We co-hosted our workshop, O2O for eCommerce players, this spring in Hong Kong. We explored why going offline is the key to success in expanding your eCommerce business internationally.
A change in the retail landscape
15 years ago, retailers with physical stores wanted to go online. Today, online businesses want to go offline. During this time, we’ve seen dozens of articles about stores closing at an incredible rate. However, 94% of final retail sales still happen offline, in a physical store.
Kohl’s, the American department store, observed that when closing brick-and-mortar stores, online sales dropped by 10%. J.C. Penney also reported that 90% of returned products are made at an offline store, giving them a chance to get feedback and build a personal relationship with customers. It is pretty clear that the physical store still matters. It’s not about being online or offline anymore, it’s about being both at the same time and linking them in a smart way.
Evolution of the customer journey
The customer’s journey has become hybrid. Customers want to see your brand online because it’s available 24/7, browsing is faster and prices are interpreted as lower. They also prefer to visit physical stores because they want to see and touch the product with the option to purchase immediately if they want to.
It’s in your best interest to make their journey as most convenient as possible. Make sure that the buying decision can be made at anytime, on any device. Allow them to browse your products online and buy them offline, or the other way around. This is what experts call omnichannel: create a seamless customer experience for a maximum conversion rate, regardless of where users make the final purchase.
Going from online to offline when you don’t want to commit to long-term or engage high costs can be difficult for brands. The mismatch between the traditional real estate market with it’s long and strict processes, and the retail market that is turbulent with short and flexible life cycles, can be a big challenge.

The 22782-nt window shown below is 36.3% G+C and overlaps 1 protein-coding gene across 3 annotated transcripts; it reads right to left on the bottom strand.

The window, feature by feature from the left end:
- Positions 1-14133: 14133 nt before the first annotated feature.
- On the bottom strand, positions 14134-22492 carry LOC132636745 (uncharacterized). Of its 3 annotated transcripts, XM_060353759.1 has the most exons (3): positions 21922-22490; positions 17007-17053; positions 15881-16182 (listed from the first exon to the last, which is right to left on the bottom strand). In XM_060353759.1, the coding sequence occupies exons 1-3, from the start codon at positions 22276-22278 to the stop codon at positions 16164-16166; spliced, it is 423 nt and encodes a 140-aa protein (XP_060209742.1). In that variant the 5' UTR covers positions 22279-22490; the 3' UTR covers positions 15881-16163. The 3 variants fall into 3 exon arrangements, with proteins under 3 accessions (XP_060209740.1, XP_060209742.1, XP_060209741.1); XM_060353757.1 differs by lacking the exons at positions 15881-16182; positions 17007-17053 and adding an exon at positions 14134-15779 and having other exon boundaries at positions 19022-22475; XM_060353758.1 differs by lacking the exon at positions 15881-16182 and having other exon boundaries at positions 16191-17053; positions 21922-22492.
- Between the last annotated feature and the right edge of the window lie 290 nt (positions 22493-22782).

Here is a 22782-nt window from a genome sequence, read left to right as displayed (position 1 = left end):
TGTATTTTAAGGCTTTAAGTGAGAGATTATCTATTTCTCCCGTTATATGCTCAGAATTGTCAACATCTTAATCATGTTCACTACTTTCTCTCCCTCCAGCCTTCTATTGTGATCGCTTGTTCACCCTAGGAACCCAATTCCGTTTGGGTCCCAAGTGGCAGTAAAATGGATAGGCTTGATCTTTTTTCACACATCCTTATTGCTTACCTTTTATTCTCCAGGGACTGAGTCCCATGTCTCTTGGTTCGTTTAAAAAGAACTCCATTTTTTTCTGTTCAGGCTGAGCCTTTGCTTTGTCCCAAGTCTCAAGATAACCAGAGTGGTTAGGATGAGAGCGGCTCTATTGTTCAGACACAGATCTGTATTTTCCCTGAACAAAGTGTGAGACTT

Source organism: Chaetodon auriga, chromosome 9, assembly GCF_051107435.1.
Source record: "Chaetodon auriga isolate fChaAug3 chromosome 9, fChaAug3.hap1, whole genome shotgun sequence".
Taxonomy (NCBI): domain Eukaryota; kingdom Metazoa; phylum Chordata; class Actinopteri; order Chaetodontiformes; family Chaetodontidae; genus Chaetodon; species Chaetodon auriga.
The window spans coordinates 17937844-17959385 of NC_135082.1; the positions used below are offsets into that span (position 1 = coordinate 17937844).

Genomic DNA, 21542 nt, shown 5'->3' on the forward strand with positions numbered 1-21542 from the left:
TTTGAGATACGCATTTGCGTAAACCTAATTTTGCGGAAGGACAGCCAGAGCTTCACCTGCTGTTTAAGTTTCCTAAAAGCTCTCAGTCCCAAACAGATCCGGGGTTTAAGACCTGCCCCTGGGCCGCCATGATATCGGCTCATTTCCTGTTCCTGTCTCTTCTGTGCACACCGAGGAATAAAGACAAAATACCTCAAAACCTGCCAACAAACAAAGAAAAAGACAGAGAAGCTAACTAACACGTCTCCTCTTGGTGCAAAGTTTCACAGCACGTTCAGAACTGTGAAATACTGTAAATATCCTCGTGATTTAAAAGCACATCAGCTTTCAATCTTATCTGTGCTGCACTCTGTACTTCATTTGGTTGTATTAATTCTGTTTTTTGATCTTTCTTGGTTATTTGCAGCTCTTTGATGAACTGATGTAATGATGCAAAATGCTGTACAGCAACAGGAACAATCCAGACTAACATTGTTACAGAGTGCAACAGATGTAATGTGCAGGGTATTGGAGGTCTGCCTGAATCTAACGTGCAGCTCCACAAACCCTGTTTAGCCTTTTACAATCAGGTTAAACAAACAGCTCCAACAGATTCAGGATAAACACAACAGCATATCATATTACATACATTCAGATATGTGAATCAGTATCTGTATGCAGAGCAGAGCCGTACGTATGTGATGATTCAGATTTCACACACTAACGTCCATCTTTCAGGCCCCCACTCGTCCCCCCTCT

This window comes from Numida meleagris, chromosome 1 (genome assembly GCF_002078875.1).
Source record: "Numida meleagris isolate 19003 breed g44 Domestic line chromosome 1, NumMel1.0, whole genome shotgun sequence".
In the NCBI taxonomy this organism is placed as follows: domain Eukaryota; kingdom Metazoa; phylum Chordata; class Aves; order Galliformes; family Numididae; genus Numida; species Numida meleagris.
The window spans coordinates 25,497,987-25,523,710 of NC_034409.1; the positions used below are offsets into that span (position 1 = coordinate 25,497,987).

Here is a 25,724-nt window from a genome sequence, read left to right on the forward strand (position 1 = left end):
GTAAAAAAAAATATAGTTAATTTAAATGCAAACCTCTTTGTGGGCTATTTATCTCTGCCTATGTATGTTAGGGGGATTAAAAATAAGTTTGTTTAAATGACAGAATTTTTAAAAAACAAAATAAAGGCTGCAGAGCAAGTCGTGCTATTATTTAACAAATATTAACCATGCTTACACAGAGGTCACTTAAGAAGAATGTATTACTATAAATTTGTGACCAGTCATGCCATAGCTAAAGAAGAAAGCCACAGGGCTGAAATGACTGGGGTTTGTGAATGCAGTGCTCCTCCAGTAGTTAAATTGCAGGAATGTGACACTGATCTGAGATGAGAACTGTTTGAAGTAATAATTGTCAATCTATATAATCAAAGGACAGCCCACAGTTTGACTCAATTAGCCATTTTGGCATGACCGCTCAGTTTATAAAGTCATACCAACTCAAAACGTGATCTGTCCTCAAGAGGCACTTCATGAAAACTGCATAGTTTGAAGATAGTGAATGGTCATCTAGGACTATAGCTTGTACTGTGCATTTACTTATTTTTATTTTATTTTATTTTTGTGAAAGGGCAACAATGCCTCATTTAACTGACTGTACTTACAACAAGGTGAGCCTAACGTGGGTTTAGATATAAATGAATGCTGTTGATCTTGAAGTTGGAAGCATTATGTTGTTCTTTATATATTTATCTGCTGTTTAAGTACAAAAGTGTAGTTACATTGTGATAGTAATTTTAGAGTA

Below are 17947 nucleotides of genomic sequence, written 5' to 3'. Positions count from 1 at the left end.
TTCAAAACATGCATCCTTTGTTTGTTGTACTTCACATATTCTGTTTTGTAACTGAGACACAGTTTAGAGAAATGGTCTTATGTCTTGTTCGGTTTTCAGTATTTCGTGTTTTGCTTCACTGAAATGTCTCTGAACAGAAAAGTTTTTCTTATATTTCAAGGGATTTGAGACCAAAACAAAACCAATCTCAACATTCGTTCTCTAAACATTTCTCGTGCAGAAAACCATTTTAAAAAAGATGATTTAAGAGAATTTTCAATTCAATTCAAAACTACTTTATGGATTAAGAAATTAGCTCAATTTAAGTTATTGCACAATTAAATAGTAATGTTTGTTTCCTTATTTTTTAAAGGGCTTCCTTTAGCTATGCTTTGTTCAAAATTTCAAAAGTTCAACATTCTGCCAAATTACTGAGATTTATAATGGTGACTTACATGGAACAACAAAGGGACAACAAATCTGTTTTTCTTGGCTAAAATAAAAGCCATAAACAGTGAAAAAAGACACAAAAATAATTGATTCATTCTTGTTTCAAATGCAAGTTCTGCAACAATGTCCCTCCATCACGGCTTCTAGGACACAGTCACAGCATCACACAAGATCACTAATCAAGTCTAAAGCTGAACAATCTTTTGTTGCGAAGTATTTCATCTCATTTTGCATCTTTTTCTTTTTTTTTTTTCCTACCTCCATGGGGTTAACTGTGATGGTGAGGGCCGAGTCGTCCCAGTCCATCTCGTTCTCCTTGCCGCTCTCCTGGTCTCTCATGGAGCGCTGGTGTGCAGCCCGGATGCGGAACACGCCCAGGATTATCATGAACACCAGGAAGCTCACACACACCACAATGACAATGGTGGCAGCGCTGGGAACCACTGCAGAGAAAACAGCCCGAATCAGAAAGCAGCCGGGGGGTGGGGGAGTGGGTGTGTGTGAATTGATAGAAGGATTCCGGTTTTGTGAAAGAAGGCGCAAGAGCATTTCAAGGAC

Going for a pop-up store is the bridge between online retailers and real estate stakeholders. There is no long-term commitment and you have full control of your budget and timeline.
Using a pop-up store instead of a traditional retail store gives you one more leverage point. When opening a traditional store, the location is the main key. The objective is to find the premium space and location for your customers to find you. Opening a temporary shop allows you to leverage on another great point: timing. Pop-up stores are all about being at the right place, at the right time: being flexible. For example, opening an exclusive pop-up store during Paris Fashion Week has been seen by many fashion brands as an integral part of their sales strategy.
To learn more about temporary retail space, download our Ultimate Pop-Up Guide and learn more about what this powerful strategy could bring to your brand.